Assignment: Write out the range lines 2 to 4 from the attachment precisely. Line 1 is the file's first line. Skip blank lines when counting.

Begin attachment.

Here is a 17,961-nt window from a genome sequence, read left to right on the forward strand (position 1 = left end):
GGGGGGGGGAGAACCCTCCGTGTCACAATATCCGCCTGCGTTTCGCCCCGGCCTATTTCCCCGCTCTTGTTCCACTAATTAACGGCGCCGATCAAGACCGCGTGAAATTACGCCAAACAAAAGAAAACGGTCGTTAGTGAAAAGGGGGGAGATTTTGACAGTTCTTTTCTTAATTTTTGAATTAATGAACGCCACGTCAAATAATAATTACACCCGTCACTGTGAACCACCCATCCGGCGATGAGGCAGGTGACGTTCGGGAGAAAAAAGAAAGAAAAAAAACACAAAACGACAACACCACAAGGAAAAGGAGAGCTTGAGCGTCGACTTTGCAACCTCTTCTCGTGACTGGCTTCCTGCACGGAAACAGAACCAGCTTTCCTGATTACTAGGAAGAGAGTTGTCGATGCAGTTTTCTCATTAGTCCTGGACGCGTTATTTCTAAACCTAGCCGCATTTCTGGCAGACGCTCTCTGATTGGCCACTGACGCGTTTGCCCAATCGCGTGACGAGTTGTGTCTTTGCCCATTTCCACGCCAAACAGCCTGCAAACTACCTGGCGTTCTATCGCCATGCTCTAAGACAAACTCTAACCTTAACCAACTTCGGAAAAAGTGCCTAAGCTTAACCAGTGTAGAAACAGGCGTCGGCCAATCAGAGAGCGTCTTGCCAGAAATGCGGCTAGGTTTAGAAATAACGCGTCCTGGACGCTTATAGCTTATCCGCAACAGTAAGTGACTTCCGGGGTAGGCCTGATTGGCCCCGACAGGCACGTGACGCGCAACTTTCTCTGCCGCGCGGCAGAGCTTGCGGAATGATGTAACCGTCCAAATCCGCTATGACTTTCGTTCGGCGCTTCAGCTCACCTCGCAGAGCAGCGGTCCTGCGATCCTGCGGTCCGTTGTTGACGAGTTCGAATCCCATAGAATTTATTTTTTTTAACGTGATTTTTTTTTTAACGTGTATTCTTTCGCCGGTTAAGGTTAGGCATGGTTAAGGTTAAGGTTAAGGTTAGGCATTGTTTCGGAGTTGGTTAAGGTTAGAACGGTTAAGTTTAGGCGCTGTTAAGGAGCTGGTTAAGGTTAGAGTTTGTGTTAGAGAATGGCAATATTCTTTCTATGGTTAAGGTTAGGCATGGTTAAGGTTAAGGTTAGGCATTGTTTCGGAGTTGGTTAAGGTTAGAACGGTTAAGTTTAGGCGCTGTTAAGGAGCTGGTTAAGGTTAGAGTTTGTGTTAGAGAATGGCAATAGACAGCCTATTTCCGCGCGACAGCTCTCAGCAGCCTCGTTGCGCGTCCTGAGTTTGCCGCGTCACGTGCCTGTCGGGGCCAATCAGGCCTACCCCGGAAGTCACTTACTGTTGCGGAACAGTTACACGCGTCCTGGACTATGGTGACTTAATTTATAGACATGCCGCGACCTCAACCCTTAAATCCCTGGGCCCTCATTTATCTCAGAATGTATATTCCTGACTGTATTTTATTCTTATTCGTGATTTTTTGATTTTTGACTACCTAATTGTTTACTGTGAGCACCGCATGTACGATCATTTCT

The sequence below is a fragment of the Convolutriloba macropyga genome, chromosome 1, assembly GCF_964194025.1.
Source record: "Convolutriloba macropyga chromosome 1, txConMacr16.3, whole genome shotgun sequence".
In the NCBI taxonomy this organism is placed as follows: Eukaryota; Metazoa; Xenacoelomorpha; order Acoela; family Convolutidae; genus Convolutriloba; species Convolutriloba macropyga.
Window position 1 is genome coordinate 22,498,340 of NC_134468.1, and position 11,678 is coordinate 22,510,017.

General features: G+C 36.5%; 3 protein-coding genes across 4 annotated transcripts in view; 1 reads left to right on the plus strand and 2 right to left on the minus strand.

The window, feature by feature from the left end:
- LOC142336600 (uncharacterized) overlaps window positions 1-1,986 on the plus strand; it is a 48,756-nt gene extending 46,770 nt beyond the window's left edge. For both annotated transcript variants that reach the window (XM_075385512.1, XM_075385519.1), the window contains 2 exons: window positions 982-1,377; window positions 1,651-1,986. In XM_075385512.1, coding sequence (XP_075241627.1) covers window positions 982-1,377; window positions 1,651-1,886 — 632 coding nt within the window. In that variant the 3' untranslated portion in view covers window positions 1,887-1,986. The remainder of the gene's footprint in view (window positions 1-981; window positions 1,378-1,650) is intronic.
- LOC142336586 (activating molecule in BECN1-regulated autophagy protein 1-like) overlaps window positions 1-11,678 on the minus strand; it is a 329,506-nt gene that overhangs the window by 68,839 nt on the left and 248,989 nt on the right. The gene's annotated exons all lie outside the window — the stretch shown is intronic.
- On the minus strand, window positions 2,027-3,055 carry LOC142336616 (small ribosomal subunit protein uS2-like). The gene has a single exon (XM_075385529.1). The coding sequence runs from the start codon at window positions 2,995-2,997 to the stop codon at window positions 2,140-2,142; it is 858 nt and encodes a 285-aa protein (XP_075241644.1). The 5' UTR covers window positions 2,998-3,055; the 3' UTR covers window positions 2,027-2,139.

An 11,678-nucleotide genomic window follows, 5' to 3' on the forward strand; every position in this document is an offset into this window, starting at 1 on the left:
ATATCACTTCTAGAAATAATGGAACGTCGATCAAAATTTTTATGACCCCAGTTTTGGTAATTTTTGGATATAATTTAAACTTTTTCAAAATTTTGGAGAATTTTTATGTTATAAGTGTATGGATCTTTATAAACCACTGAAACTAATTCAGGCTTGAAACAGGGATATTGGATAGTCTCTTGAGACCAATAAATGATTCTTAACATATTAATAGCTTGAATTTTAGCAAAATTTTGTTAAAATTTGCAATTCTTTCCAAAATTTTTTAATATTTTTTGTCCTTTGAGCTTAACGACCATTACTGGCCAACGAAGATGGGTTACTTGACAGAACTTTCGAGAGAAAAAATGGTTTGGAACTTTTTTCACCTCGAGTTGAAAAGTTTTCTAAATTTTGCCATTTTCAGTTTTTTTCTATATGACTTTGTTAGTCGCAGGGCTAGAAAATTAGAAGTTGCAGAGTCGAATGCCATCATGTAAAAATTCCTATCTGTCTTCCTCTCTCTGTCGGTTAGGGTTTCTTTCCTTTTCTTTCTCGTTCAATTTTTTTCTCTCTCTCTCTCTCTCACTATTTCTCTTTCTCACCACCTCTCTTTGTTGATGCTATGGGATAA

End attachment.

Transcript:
GGGGGGGGGAGAACCCTCCGTGTCACAATATCCGCCTGCGTTTCGCCCCGGCCTATTTCCCCGCTCTTGTTCCACTAATTAACGGCGCCGATCAAGACCGCGTGAAATTACGCCAAACAAAAGAAAACGGTCGTTAGTGAAAAGGGGGGAGATTTTGACAGTTCTTTTCTTAATTTTTGAATTAATGAACGCCACGTCAAATAATAATTACACCCGTCACTGTGAACCACCCATCCGGCGATGAGGCAGGTGACGTTCGGGAGAAAAAAGAAAGAAAAAAAACACAAAACGACAACACCACAAGGAAAAGGAGAGCTTGAGCGTCGACTTTGCAACCTCTTCTCGTGACTGGCTTCCTGCACGGAAACAGAACCAGCTTTCCTGATTACTAGGAAGAGAGTTGTCGATGCAGTTTTCTCATTAGTCCTGGACGCGTTATTTCTAAACCTAGCCGCATTTCTGGCAGACGCTCTCTGATTGGCCACTGACGCGTTTGCCCAATCGCGTGACGAGTTGTGTCTTTGCCCATTTCCACGCCAAACAGCCTGCAAACTACCTGGCGTTCTATCGCCATGCTCTAAGACAAACTCTAACCTTAACCAACTTCGGAAAAAGTGCCTAAGCTTAACCAGTGTAGAAACAGGCGTCGGCCAATCAGAGAGCGTCTTGCCAGAAATGCGGCTAGGTTTAGAAATAACGCGTCCTGGACGCTTATAGCTTATCCGCAACAGTAAGTGACTTCCGGGGTAGGCCTGATTGGCCCCGACAGGCACGTGACGCGCAACTTTCTCTGCCGCGCGGCAGAGCTTGCGGAATGATGTAACCGTCCAAATCCGCTATGACTTTCGTTCGGCGCTTCAGCTCACCTCGCAGAGCAGCGGTCCTGCGATCCTGCGGTCCGTTGTTGACGAGTTCGAATCCCATAGAATTTATTTTTTTTAACGTGATTTTTTTTTTAACGTGTATTCTTTCGCCGGTTAAGGTTAGGCATGGTTAAGGTTAAGGTTAAGGTTAGGCATTGTTTCGGAGTTGGTTAAGGTTAGAACGGTTAAGTTTAGGCGCTGTTAAGGAGCTGGTTAAGGTTAGAGTTTGTGTTAGAGAATGGCAATATTCTTTCTATGGTTAAGGTTAGGCATGGTTAAGGTTAAGGTTAGGCATTGTTTCGGAGTTGGTTAAGGTTAGAACGGTTAAGTTTAGGCGCTGTTAAGGAGCTGGTTAAGGTTAGAGTTTGTGTTAGAGAATGGCAATAGACAGCCTATTTCCGCGCGACAGCTCTCAGCAGCCTCGTTGCGCGTCCTGAGTTTGCCGCGTCACGTGCCTGTCGGGGCCAATCAGGCCTACCCCGGAAGTCACTTACTGTTGCGGAACAGTTACACGCGTCCTGGACTATGGTGACTTAATTTATAGACATGCCGCGACCTCAACCCTTAAATCCCTGGGCCCTCATTTATCTCAGAATGTATATTCCTGACTGTATTTTATTCTTATTCGTGATTTTTTGATTTTTGACTACCTAATTGTTTACTGTGAGCACCGCATGTACGATCATTTCT

The sequence below is a fragment of the Convolutriloba macropyga genome, chromosome 1, assembly GCF_964194025.1.
Source record: "Convolutriloba macropyga chromosome 1, txConMacr16.3, whole genome shotgun sequence".